Spinal decompression is a surgical procedure intended to relieve pressure on the spinal cord or a compressed nerve root. Spinal treatment opens the bony channels through which the spinal cord and nerves pass. This creates space for them to flow freely.
Narrowing or stenosis of the spinal cord and nerve root canals causes chronic pain, numbness, and weakened muscles in your arms or legs. Treatment options for spinal decompression therapy include medication, physical therapy, and surgery. A doctor may recommend surgical treatment if the pain is severe and/or if there are any neurological problems. If you have the following slowly advancing symptoms, you may not need surgery immediately:
- Slight numbness or tingling in arms, legs, or feet
- Stiffness and moderate back pain
- Difficulty in balancing, walking, and standing for a long time
- Pain is relieved with medication or alternative therapies
- Resting, or ice/heal may provide temporary relief, but symptoms return
You may be a candidate for spinal decompression surgery if you have:
- Significant pain, weakness, or numbness in your arms, legs, or feet
- Pain seems to be more in the leg than back
- Quality of life is affected by the inability to stand or walk
- Not improved with physical therapy or medication
- Diagnostic tests that show stenosis in the central canal or lateral recess.
Spinal decompression does not cure arthritis or heal spinal stenosis. It may relieve pain, eliminate symptoms, and let you get back to your life. Unfortunately, this does not mean you will never need spinal treatment again. As the degenerative aging process continues, additional spinal decompression therapy may become necessary.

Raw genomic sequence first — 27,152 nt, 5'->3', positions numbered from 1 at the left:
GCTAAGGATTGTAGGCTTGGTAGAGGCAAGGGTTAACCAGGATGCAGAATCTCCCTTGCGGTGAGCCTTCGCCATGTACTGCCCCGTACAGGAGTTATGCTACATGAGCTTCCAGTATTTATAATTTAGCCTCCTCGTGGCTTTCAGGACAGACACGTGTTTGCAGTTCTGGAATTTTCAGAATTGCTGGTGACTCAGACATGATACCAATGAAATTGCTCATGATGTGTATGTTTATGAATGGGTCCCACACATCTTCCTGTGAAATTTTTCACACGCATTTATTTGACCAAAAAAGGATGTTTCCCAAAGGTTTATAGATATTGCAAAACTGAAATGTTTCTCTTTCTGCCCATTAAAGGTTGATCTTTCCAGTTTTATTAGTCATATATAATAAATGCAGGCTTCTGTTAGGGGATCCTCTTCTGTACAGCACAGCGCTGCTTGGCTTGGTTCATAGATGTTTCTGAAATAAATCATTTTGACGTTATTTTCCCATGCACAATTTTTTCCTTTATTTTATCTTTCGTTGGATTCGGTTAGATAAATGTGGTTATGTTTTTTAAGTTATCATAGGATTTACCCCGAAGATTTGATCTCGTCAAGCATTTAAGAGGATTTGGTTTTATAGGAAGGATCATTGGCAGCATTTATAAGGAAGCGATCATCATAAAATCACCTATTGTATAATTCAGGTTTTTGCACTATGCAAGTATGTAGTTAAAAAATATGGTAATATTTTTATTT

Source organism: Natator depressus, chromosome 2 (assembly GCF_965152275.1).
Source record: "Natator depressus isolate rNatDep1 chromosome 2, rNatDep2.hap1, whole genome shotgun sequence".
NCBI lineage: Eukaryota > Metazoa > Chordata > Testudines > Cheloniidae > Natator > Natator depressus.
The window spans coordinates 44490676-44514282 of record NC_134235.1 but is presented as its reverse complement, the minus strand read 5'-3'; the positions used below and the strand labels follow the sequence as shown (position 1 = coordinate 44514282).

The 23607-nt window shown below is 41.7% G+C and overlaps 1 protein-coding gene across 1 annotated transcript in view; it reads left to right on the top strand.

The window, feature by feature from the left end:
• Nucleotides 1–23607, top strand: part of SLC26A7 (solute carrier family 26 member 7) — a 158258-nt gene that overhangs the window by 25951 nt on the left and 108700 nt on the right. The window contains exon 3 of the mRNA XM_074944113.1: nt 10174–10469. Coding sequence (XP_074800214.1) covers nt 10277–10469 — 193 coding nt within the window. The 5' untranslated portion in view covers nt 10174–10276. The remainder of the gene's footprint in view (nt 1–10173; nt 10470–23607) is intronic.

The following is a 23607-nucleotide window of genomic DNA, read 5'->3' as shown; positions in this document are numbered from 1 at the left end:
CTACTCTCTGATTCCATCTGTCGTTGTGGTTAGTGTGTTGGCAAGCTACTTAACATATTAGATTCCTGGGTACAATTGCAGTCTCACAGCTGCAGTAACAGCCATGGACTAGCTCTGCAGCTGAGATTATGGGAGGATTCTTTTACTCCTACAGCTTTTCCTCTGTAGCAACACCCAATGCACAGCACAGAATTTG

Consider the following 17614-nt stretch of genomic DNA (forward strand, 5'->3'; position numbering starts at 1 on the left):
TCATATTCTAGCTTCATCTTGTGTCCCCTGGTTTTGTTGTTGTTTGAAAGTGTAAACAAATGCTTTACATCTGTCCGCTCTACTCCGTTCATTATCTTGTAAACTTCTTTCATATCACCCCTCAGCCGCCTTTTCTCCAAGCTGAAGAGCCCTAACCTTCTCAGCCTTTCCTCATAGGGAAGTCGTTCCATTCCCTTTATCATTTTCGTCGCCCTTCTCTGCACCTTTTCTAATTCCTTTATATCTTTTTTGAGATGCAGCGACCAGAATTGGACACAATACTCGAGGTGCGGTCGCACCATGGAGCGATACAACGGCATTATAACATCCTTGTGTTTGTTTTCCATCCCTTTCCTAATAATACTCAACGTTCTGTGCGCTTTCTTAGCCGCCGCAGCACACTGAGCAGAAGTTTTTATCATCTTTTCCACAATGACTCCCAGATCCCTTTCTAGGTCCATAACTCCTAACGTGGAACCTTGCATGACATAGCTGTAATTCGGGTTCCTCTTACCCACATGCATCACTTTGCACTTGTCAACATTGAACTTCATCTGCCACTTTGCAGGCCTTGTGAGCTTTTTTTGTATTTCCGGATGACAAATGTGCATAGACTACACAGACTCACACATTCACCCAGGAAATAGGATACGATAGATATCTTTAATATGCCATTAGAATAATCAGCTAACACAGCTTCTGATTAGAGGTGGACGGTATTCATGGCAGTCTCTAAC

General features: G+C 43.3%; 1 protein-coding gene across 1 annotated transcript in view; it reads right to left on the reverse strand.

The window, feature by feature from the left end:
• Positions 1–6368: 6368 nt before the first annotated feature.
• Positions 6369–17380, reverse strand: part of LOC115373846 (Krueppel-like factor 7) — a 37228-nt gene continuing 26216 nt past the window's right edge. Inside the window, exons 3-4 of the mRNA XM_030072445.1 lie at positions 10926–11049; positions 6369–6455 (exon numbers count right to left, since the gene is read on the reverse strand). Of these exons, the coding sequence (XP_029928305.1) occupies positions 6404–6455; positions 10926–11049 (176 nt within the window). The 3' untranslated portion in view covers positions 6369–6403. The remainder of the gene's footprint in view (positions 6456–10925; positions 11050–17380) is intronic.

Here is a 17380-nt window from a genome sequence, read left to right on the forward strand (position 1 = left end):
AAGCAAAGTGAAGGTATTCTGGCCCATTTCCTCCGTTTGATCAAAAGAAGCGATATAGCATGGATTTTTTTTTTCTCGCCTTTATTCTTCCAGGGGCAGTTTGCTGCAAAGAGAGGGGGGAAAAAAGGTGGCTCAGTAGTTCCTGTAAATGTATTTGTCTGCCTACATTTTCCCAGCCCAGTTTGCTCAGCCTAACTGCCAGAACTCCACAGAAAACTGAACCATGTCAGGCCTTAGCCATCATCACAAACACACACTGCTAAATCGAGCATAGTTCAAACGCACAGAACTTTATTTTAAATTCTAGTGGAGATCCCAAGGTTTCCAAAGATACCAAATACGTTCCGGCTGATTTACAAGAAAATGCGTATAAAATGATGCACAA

How Is the Need For Spinal Decompression Surgery Diagnosed?
The most important indicator of the need for spinal decompression therapy is your relaying of your symptoms to your nurses and physicians. Your surgeon will do some response tests and will order an MRI or CT. There are several options for spinal decompression therapy. The result of these tests will provide the specific information that your physician needs to help you decide the level that is best for you. Here are some options:
- Discectomy is the removal of a small portion of a bulging or degenerative disc to relieve pressure on the nerves. This may be because of a slipped disc or bone spur.
- Laminoplasty is the expansion of the spinal canal by cutting the laminae on one side and swinging them open like a door. Only cervical surgery is available.
- Foraminotomy is the excision of bone around the opening where the nerve roots exit the spine. Surgeons use this method when disc height collapses and pinches a nerve.
- Laminotomy is the removal of a small portion of the lamina and ligaments, just to relieve the pressure on the nerve in a certain spot.
- Laminectomy is the removal of the entire bony lamina, a portion of the enlarged facet joints, and the thickened ligaments overlying the spinal cord and nerves. Pressure can cause pain, weakness, or numbness to radiate down your arms or legs. Laminectomy restores the spinal canal space usually with bone grafts but does not cure arthritis, the major cause of this shrinking of space. Doctors may also perform spinal fusion alongside a laminectomy to help re-stabilize the spine.